One of the unique things about Aporia is that it’s a game with a compelling narrative and yet one completely free of dialogue of any kind. When you start a new game, you awaken from what appears to be suspended animation in a large cave-like chamber and you seem to be quite alone. In front of you, placed with purpose and awaiting your removal, is a glowing cylinder on a large platform that’s begging you to pick it up. While in this large cavernous space you’ll see five other suspension devices, some long empty and another that appears still occupied though is partially covered by large debris, large tapestries, and a pedestal that you can fit your newly-found glowing cylinder into. Doing so activates a sort of holographic stop-motion animated sequence that gives you a bit of backstory on the cylinder you now possess, showing its creation by a shaman as well as seemingly showing the group of people who appear to have been sealed in this chamber at some later point. If you pay attention closely to these individuals and compare their dress to the symbols in the room, you can figure out not only who was within each of the chambers in the room, but you can also figure out who you most likely are playing as.

What you encounter in the first few minutes of the game demonstrates how the game’s storyline will be delivered throughout the rest of your adventure. As you make your way out of the chamber, down the winding cliffside paths, and eventually into the titular valley itself, you’ll encounter various tapestries that relay pieces of the inhabitants’ past. Sometimes these are just benign bits of information, or perhaps a small story that serves as a warning about a certain environmental hazard (such as one group of tapestries that shows the drowning of a fisherman which warns you about the strong currents in the nearby river), but others warn you about more ominous threats. You will also periodically find more pedestals that you can insert your cylinder into and play more stop-motion animation sequences that will continue to shed more light on the larger history of the valley and the individuals who lead them (including yourself).


The cylinder you possess ends up being a key component to exploring the valley and unlocking its secrets. In the chamber you awaken in, you’ll be shown how you can use the cylinder in certain types of pedestals to drain a bit of its glowing essence and direct it to power certain objects or open locked doors. Sometimes you’ll have to direct energy through multiple pedestals in an energy relay of sorts or use multiple pedestals to power a single doorway. However, each time you use the cylinder to do a task like this it will drain a bit of its power. Once the cylinder is empty you won’t be able to use it until you replenish its resources. Thankfully this isn’t too difficult in most cases unless you went out of your way to waste its power because you’ll generally find various jugs containing the glowing liquid you’ll need scattered around the environment. Each jug fills about a quarter of the cylinder’s energy, though, so you will want to make judicious use of your resources. As you press on further along your adventure, you’ll also discover a few other uses for your device. For starters, if you take it out while in a dark area such as a building or cave, the glowing liquid will serve as a flashlight for you. The light from the cylinder can also cause special flowers to bloom on demand and consuming them will replenish some of your health should you need it. You’ll also be able to use it to cause other types of plants to grow, creating bridges and ladders out of vines that will allow you to access areas you previously couldn’t.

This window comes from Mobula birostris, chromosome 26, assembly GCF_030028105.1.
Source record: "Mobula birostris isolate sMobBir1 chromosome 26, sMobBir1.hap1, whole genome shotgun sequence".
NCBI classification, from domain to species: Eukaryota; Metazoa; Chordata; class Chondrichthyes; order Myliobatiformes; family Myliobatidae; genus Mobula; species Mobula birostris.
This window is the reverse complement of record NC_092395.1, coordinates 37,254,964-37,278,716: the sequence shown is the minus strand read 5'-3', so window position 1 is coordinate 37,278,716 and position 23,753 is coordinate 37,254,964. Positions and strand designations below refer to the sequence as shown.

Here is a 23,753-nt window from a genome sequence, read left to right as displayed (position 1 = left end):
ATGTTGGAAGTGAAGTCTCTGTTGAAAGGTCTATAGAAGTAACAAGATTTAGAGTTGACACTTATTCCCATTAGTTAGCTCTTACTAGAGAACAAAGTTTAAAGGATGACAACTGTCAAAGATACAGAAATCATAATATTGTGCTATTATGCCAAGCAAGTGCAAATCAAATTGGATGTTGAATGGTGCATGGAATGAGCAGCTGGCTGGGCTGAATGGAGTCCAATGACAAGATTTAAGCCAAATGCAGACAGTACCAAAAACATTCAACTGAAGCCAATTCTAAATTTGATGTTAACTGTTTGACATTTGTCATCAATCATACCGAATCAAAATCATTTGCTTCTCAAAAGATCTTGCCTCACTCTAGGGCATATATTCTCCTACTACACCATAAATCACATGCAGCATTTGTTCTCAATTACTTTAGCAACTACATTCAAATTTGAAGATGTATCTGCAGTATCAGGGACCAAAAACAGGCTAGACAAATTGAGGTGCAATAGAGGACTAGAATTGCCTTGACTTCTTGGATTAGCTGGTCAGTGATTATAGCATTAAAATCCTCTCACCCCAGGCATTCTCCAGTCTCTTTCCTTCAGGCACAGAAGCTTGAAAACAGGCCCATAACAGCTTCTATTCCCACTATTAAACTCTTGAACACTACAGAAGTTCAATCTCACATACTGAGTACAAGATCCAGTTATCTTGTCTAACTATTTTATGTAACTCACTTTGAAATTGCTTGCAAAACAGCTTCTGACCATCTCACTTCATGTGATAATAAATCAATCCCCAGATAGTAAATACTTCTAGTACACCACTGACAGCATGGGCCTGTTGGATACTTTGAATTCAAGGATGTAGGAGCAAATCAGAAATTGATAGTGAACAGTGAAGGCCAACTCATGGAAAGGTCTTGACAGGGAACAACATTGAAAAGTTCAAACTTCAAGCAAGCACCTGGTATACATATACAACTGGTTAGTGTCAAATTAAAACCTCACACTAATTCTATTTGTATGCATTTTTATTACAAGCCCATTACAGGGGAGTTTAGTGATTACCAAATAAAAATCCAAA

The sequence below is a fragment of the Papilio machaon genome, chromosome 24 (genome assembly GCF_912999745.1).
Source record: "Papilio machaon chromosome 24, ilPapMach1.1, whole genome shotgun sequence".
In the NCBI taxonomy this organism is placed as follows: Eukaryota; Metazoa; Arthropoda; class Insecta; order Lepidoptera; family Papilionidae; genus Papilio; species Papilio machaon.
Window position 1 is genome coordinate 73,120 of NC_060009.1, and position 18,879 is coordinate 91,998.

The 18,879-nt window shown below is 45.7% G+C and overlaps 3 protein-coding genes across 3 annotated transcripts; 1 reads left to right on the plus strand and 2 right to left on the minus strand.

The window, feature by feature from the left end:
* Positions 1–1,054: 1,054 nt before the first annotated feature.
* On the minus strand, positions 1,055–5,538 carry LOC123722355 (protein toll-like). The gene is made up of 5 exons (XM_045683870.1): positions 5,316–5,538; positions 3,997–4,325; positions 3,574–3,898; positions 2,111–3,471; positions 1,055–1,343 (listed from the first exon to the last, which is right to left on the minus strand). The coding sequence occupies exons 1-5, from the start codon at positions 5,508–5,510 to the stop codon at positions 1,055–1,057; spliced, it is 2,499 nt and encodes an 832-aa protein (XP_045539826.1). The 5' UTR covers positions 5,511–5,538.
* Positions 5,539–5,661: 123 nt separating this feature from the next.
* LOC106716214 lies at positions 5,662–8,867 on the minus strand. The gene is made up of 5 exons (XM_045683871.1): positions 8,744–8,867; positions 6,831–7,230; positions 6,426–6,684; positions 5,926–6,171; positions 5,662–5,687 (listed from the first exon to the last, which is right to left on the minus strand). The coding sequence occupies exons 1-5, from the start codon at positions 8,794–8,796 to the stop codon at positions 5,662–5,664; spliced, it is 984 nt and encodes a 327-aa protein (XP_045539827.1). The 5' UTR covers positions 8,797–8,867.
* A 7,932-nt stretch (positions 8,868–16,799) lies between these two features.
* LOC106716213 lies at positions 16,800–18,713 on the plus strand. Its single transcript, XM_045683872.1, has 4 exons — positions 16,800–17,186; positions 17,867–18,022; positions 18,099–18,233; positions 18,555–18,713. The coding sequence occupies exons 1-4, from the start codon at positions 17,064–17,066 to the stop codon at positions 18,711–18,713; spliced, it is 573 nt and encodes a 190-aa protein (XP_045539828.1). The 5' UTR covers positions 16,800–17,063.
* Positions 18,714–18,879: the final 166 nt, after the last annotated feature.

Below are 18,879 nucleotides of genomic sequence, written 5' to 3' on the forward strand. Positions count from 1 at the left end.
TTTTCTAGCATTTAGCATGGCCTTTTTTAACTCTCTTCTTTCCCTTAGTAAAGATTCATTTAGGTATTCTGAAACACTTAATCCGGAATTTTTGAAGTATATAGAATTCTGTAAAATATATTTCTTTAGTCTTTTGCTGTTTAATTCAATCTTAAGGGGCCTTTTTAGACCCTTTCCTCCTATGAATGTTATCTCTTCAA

Although the game focuses a great deal on exploration on your journey to uncover the mystery of what happened to the great civilization that once inhabited the valley, the game also presents you with various puzzles that you will need to solve along the way. While these do take a good deal of thought to figure out, most of the time the methodology behind them makes sense and the puzzles don’t feel unfair. In this regard, the developer seems to have struck a solid balance between difficulty and fun. Also, as you make your way into the main valley itself you also will begin to encounter a supernatural shadow-like entity whose existence will have been somewhat hinted at in various tapestries you previously encountered. Being in its presence will begin to slowly drain away your health, so you’ll want to shine your cylinder at it to make it leave you alone or quickly get away from it. Because you’ve been allowed to explore unimpeded prior to this point, the entity’s presence is alarming. Thankfully, its menace is at first merely startling and then annoying and it won’t pose much of a threat to you until you’re a bit further along in your journey.